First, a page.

The popularity of the first reproducibility workshop at the Plant Biology 2018 surpassed the expectations of both Benjamin’s team and the conference organisers, when 70 researchers attended the session. The team is now looking to partner with other organisations and events, to share the material with more researchers and to improve scientific reproducibility across multiple disciplines of biology.
Sharing Benjamin’s concern for reproducibility, Vivek Bhardwaj created an online checklist and database for reviewers to evaluate computational reproducibility in life science manuscripts. He’s currently finalising the computational evaluation checklist on Github and looks to improve his app’s functionality by the end of summer. He’s also now turning to meta-research, to help build the case for the use of the application by researchers and reviewers alike.
Sophie Acton (MRC Laboratory for Molecular Cell Biology, UK) and Chris Toseland (University of Kent, UK) launched a new initiative this summer in collaboration with Alison Twelvetrees (Sheffield Institute for Translational Neuroscience, UK), Yanlan Mao (MRC Laboratory for Molecular Cell Biology, UK), and Andrew Bell (University of Sheffield, UK) – early-stage PIs outside the eLife Ambassadors programme. They carried out the #NewPI Survey to understand how people are starting their independent careers in the UK. They hope to capture some simple ways institutions can make the first steps into independence in the UK more structured and easier for researchers. With over 300 responses so far, they aim to have the first results written up by September, to share in a planned meeting with Cancer Research UK, the Medical Research Council and the Wellcome Trust. The initiative may expand later in the year as other Ambassadors have expressed interest in adopting the survey for their national circumstances.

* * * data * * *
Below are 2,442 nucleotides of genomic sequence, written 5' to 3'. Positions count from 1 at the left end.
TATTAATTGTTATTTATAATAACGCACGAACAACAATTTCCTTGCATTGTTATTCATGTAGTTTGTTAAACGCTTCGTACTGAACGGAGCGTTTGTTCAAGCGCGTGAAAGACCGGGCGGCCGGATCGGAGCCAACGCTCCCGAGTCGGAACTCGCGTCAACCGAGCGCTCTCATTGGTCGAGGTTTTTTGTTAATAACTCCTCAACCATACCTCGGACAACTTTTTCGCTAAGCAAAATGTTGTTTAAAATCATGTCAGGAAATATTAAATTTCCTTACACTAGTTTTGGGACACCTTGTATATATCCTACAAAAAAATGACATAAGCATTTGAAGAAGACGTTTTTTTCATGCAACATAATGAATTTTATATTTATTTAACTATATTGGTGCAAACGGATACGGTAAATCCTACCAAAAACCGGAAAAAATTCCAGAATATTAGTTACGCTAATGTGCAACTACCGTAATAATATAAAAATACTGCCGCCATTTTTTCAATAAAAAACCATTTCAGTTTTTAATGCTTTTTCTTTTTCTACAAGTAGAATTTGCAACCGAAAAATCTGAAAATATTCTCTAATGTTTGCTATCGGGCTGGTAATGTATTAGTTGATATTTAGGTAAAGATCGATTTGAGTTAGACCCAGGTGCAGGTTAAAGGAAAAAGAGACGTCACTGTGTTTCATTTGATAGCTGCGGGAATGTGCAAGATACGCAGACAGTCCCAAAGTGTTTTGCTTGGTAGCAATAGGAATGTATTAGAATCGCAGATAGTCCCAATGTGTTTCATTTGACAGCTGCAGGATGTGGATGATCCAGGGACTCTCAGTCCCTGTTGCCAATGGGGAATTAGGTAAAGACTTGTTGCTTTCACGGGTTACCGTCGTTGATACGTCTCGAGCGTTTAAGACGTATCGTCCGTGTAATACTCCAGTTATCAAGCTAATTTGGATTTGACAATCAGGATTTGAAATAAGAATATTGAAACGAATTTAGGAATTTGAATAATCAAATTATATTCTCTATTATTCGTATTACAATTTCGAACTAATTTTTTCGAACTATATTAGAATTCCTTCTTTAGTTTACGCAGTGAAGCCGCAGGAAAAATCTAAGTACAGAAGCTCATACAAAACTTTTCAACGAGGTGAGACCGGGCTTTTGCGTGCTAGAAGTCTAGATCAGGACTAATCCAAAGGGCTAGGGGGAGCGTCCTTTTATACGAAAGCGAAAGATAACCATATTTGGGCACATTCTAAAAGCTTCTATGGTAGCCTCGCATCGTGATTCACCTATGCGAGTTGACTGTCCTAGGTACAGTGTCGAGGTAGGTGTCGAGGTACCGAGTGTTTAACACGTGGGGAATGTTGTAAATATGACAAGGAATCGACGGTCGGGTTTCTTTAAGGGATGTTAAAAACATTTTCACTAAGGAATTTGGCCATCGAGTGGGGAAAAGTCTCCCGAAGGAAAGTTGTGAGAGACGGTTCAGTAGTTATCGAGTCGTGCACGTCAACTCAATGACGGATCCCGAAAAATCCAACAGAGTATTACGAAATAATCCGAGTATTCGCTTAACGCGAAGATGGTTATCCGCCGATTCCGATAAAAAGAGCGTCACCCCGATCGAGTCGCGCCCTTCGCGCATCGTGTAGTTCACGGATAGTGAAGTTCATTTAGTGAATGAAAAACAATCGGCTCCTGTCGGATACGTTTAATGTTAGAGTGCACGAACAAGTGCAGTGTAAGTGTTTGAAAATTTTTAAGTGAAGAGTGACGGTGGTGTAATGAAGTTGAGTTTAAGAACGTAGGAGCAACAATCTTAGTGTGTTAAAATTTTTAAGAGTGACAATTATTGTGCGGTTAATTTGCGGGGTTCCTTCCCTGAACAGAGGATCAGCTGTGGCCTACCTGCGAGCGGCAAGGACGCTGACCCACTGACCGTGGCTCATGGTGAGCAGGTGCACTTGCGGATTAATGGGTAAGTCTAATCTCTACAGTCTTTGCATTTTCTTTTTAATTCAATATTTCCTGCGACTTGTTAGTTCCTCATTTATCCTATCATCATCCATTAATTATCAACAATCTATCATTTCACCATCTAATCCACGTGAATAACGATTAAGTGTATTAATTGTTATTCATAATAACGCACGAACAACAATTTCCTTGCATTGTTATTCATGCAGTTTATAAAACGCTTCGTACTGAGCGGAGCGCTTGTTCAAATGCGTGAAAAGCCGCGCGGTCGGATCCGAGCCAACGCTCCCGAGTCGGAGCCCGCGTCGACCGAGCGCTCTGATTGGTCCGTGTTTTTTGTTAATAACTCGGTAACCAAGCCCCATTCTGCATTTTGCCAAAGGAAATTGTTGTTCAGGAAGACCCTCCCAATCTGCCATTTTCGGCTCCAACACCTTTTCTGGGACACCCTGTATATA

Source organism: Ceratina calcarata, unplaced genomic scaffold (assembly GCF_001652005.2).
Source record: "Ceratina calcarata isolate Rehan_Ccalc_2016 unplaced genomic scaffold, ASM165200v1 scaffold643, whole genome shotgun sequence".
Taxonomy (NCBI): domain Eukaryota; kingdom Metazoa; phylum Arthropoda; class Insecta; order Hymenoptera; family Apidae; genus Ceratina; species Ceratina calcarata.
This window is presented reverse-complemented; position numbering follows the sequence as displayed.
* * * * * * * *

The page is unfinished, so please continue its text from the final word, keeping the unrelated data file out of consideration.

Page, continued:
Many Ambassadors have continued to be active in supporting the use of preprints. In May, Ambassadors involved in the PREreview team ran the first live preprint journal club (#LivePREJC) during MozSprint and the eLife Innovation Sprint. They are now planning more events of this kind in partnership with PLoS for the Open Access week in October. In June, Brianne Kent (eLife ECAG, University of British Columbia, Canada) organised and chaired an #ECRWednesday webinar about the support for preprints in life sciences. Ulrike Boehm (NIH, USA) launched We Support Preprints, a new website, which shares testimonials from early-career researchers who deposit and use preprints.
With so many organisations active in this space, the preprints group sees their biggest challenge to be the effective coordination with other initiatives, to make sure no one doubles up on efforts or reinvents the wheel. eLife Ambassadors are helping to address this challenge by connecting volunteers from PREreview, ASAPBio, and biOverlay within the programme, and by reaching out to others in group calls.